Organizers of the annual 3-on-3 basketball tournament that will envelop downtown Spokane later this month are hoping for an assist on paying for police and firefighters.
Hoopfest organizers have asked the city to cap the expenses they must pay to cover the overtime racked up by police and firefighters working the event at $67,000 for each of the next two years. The Spokane City Council was asked Monday to consider a contract that keeps in place organizers’ responsibility to pay up to 60 percent of the overtime cost but says if expenses are greater than the limit the city would foot the rest of the bill.
Matt Santangelo, Hoopfest’s executive director and former Gonzaga University point guard, said the new contract ensures the nonprofit can confidently budget its resources for the next couple of years. The agreement sets the same spending limit in both 2017 and 2018, despite an expected 6 percent increase in costs next year.
“We’ve seen a significant increase, year over year, on our costs, yet it hasn’t been lockstep with our team registration and revenue,” Santangelo said. “We’re trying to find an agreement where we, as an organization, can balance that budget, and the most important thing: having a secure event.”
The contract splits the amount that must be paid to police and fire, with each receiving up to $58,000 and $9,000, respectively, from Hoopfest in 2017 and 2018. Spokane Police Department personnel recorded 1,474 hours of overtime covering security at the 2016 event, according to figures the agency shared with the City Council, at a cost of $95,992.
Through last September, that was the largest amount of overtime spending racked up during a single event by the department, surpassing the Lilac Parade’s total of $63,856 and Bloomsday’s $55,795.
The City Council is scheduled to consider the contract during its afternoon meeting on June 19, at 3:30 p.m. at City Hall.
City leaders asked Monday afternoon if the department could more aggressively target groups that don’t pay their overtime costs, including presidential candidates, in order to extend better deals to organizers of local events. The campaigns of Bernie Sanders, Hillary Clinton and Donald Trump racked up overtime costs of more than $100,000 on their stops in Spokane last year, but haven’t paid their bills.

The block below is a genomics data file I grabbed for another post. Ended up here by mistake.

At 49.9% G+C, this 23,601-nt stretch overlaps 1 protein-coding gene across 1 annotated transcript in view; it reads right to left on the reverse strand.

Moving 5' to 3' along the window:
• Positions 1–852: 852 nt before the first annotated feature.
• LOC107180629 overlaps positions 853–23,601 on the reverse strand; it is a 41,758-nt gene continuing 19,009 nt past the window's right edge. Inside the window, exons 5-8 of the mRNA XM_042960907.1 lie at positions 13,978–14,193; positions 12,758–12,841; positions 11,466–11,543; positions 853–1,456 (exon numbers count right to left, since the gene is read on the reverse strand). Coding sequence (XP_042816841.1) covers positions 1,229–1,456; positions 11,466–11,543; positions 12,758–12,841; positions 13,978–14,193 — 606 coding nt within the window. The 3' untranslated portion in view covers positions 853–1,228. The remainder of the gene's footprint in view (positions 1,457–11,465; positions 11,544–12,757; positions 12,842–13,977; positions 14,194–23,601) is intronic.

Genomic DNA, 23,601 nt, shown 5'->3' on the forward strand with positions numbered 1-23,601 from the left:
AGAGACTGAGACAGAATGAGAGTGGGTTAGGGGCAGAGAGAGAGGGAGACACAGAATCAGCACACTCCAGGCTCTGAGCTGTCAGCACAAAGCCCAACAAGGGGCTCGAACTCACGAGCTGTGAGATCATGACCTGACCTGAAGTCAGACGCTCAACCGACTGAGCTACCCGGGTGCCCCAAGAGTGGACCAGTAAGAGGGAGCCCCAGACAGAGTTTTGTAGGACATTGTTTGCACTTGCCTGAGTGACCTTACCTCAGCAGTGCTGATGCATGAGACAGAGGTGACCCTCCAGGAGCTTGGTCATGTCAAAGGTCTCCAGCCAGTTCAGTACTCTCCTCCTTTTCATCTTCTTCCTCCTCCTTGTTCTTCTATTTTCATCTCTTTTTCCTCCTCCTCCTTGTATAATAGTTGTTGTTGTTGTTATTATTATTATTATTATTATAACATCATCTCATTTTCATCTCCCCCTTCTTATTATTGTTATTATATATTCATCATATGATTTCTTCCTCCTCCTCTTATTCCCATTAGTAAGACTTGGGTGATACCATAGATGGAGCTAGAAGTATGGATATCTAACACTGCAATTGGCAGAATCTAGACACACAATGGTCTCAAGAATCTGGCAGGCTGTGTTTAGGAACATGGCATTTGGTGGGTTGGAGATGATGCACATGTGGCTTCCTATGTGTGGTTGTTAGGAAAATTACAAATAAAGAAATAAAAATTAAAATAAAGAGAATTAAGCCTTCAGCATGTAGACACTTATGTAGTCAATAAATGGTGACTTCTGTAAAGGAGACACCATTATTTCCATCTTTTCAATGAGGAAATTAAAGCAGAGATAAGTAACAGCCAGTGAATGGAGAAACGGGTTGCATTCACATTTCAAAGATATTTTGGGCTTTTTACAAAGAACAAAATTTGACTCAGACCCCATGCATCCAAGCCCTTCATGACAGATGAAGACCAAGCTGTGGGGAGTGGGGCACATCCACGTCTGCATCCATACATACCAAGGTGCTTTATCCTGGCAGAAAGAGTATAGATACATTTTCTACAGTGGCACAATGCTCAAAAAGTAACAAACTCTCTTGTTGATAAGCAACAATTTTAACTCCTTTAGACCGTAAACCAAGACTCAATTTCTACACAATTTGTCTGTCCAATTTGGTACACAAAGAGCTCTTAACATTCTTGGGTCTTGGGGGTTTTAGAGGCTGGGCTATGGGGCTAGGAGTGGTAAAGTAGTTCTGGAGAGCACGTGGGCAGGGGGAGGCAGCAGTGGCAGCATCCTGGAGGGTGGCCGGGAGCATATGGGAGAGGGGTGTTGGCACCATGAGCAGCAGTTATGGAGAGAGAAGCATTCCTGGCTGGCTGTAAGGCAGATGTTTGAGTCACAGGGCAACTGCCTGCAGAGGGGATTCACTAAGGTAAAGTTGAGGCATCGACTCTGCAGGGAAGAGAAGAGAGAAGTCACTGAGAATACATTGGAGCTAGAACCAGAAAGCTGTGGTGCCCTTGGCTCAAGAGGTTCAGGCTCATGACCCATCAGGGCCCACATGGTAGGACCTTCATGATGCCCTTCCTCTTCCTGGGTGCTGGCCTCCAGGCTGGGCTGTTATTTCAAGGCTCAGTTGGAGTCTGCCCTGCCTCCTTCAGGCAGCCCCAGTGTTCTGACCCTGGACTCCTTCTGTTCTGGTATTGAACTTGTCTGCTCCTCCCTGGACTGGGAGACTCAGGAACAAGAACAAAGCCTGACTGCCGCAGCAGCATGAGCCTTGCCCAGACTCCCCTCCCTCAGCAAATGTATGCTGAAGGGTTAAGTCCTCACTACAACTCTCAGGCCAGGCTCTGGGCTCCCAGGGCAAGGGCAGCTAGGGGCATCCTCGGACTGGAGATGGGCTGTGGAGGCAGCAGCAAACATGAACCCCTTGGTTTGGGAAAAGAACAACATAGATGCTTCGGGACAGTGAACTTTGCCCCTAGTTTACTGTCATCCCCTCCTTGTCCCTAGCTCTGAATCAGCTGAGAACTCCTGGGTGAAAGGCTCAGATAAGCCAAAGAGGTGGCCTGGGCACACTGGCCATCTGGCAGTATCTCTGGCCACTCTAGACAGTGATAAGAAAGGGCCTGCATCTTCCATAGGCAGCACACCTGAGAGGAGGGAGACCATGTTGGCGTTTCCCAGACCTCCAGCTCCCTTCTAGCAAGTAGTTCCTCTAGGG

“We can’t send a presidential candidate to collections?” City Councilwoman Karen Stratton asked the panel. “I think they should pay their bills.”
Carly Cortright, customer service program director for the city’s 311 service, told council members that certain political events in which participants are exercising their First Amendment rights are typically only billed up to $500 to avoid legal complications. Councilwoman Candace Mumm asked the city’s legal department to explore ways of earning repayment from the candidates.
Also new this year is a change of venue for the tournament’s elite competition and merchandise, as several attractions move from the under-construction Riverfront Park to the Bennett Block, including the center court, Hoopfest store and Toyota shootout, which allows competitors to shoot long-range jumpers for a shot at a new car.
“The rest of the stuff will stay in the park,” Santangelo said. “The southwest corner is closed to us, but we’re still using the parts that are open.”
Teams will check in at the U.S. Pavilion, which is slated to close later this year ahead of its own $14.5 million rebuild. Scores will be posted in the red wagon meadow, and concessions will still be sold in the central meadow of the park near the Clocktower, Santangelo said.
Loss of real estate for play in the Bennett Block parking lot means there will be 25 fewer courts at this year’s Hoopfest than in years past, Santangelo said.
Hoopfest weekend takes over downtown June 24 and 25. A full map of the event could be released as early as this week via the event’s smartphone app, Santangelo said.
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